V2 loss in Old French and Old Occitan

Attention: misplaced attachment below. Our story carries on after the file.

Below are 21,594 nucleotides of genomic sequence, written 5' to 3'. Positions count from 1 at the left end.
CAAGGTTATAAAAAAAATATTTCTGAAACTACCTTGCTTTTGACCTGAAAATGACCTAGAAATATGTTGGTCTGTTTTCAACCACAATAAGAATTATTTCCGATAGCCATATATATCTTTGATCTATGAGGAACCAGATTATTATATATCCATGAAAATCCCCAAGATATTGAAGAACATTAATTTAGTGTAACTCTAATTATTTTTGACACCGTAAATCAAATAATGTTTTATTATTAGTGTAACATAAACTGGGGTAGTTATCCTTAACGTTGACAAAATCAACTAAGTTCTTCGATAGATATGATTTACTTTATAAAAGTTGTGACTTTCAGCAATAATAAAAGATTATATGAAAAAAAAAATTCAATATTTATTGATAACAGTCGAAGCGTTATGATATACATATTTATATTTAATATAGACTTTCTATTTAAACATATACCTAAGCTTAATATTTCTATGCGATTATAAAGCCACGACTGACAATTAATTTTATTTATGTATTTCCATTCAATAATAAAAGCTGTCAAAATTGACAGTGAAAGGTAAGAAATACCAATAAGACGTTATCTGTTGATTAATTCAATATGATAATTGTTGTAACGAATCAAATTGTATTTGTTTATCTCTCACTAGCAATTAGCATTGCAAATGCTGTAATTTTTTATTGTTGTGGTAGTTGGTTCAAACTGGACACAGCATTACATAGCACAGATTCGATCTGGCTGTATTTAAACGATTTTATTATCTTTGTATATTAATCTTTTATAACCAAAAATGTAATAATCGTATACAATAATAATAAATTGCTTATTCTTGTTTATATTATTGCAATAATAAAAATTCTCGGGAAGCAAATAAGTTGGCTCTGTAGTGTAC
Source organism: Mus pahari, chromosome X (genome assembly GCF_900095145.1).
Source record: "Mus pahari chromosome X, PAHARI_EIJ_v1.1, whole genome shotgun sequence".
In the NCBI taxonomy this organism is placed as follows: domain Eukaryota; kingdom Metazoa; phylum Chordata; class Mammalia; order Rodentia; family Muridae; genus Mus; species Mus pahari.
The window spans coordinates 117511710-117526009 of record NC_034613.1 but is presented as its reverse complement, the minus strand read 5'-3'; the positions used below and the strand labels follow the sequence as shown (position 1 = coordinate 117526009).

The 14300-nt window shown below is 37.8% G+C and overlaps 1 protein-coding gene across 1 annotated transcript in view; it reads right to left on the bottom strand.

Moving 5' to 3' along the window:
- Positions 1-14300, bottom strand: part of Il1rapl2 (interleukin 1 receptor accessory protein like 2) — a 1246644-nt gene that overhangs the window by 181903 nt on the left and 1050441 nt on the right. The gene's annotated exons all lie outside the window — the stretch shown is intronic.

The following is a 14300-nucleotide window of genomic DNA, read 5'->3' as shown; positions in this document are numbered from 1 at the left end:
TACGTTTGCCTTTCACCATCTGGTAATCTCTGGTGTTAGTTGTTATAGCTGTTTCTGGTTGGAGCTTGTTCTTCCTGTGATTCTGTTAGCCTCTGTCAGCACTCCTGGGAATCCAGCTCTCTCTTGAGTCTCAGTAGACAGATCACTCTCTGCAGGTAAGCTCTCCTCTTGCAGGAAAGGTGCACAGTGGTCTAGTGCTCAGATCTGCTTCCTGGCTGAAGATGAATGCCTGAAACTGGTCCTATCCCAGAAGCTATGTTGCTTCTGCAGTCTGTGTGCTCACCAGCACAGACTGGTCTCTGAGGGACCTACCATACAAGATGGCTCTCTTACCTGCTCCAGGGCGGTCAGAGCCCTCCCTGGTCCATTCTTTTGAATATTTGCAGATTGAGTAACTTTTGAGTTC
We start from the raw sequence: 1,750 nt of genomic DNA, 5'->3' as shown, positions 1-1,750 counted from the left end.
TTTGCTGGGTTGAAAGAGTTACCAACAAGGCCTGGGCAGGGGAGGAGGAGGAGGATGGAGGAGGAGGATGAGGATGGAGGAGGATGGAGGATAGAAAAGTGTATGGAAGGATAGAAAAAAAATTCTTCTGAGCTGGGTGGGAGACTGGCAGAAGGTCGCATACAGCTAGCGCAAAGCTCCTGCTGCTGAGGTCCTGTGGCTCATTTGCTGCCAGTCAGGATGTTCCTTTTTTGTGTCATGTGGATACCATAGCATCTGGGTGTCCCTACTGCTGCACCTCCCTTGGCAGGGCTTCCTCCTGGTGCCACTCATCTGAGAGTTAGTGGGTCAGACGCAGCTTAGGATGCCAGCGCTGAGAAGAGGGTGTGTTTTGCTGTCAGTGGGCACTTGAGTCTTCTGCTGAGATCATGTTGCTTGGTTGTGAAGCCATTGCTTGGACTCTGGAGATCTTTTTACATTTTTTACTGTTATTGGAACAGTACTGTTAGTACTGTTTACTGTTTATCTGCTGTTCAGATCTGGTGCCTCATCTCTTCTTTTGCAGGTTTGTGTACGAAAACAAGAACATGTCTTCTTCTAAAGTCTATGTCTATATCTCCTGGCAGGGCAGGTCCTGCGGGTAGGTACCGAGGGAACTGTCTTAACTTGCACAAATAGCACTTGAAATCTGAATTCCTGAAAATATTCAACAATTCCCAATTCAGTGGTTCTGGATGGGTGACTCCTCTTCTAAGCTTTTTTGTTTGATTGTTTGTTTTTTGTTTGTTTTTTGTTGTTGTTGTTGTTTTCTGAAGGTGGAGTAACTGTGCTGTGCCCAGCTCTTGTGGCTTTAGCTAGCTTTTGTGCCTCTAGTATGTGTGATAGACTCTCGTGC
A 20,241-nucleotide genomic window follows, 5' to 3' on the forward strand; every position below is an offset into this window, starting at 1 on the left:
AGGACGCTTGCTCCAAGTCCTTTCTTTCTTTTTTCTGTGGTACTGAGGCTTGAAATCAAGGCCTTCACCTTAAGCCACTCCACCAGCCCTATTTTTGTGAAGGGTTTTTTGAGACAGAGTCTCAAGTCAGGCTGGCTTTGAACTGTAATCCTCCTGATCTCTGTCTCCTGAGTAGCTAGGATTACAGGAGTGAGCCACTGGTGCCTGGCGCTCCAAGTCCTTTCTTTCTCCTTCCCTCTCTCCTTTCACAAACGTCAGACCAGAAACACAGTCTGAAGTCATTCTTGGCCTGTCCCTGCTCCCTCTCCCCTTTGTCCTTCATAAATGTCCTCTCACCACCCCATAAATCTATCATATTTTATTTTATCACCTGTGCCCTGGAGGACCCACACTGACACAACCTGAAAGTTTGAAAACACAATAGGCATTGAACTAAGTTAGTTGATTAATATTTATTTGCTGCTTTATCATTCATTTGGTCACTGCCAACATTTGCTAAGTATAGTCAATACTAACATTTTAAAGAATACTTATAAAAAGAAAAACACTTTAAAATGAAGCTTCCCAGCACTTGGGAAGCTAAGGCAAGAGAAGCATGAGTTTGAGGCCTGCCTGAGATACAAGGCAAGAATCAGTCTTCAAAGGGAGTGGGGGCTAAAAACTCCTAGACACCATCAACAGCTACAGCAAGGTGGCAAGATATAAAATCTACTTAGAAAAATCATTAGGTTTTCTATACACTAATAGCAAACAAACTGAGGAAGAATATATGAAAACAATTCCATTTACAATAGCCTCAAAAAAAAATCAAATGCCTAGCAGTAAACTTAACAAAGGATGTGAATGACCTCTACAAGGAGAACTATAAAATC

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Traditional analyses of Old French as a verb-second (V2) language (e.g. Thurneysen 1892; Adams 1987) have recently been challenged by Kaiser 2002 and related work. At issue is the treatment of situations in which a particular initial non-subject element can participate in either V2 or V3 order. The current paper focuses on sentences in which the initial element is a fronted subordinate clause. Using a diachronic data base of 13th-century prose, we argue first for a revision in the criteria for identifying V3 that reduces the number of such examples considerably. We then show that the rate of V2 vs. V3 with fronted clauses varies with respect to date, genre, and fronted-clause type in ways that suggest a syntactic change in progress rather than the absence of V2 effects. Our conclusion is supported by a parallel study of a closely related (but minimally syntactically different) language, Old Occitan.


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